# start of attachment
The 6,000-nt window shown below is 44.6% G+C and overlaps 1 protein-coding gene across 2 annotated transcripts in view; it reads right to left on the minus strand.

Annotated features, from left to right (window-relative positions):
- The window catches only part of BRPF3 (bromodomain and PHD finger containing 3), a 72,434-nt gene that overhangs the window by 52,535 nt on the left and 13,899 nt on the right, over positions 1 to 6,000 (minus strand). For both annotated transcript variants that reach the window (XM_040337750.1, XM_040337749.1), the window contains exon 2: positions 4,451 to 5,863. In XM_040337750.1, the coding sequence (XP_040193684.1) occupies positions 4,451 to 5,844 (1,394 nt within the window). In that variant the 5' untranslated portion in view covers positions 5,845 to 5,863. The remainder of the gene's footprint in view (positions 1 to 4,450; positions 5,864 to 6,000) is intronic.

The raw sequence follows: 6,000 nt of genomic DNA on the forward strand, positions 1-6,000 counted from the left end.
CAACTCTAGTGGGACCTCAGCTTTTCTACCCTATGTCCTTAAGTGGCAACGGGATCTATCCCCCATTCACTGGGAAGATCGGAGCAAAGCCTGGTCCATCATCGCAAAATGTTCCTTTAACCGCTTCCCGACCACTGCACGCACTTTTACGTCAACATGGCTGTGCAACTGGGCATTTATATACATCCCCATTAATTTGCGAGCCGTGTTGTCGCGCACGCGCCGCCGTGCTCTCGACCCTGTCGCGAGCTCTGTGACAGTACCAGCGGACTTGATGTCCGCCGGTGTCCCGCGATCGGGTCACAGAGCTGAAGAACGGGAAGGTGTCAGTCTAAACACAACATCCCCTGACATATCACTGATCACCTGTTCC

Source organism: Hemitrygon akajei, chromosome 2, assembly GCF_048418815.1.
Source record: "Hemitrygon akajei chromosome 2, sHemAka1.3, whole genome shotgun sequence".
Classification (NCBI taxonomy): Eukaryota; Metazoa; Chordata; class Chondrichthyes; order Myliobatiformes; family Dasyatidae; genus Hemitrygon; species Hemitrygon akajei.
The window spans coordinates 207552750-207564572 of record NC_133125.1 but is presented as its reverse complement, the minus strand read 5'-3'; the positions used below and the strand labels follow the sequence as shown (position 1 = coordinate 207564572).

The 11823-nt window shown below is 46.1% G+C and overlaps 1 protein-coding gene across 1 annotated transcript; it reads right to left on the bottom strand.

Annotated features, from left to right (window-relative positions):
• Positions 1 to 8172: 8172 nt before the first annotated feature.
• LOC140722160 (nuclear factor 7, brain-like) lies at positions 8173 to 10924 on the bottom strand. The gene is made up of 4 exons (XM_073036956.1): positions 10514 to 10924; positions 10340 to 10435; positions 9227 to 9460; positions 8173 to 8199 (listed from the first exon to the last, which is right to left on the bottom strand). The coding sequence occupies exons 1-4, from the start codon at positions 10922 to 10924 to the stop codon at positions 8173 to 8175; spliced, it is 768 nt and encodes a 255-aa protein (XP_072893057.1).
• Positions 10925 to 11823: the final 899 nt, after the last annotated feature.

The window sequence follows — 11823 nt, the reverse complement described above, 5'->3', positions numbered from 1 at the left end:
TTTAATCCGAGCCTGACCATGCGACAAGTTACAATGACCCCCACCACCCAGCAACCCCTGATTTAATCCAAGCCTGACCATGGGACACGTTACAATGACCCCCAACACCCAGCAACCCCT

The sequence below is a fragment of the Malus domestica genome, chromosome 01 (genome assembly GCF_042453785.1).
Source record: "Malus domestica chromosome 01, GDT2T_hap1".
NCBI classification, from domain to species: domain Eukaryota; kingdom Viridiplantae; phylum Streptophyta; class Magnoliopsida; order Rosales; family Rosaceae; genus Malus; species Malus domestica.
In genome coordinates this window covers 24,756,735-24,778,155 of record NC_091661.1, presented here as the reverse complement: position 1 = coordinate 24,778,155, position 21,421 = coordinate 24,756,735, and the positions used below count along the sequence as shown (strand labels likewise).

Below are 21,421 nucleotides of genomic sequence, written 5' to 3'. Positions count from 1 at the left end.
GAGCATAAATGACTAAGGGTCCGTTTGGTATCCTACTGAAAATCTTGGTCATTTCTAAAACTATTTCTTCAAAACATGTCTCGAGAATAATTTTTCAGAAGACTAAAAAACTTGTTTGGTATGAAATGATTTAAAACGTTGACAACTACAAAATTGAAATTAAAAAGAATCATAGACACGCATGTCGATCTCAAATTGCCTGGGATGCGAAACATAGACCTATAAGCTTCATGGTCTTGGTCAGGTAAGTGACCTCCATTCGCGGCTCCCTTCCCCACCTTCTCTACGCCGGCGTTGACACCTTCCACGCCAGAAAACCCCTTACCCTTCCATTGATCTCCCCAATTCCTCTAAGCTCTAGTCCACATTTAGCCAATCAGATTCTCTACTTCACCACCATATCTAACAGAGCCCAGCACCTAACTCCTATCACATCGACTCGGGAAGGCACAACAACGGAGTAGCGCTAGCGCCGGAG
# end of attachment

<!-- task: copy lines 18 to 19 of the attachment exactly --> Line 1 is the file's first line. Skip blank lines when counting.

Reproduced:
Source record: "Malus domestica chromosome 01, GDT2T_hap1".
NCBI classification, from domain to species: domain Eukaryota; kingdom Viridiplantae; phylum Streptophyta; class Magnoliopsida; order Rosales; family Rosaceae; genus Malus; species Malus domestica.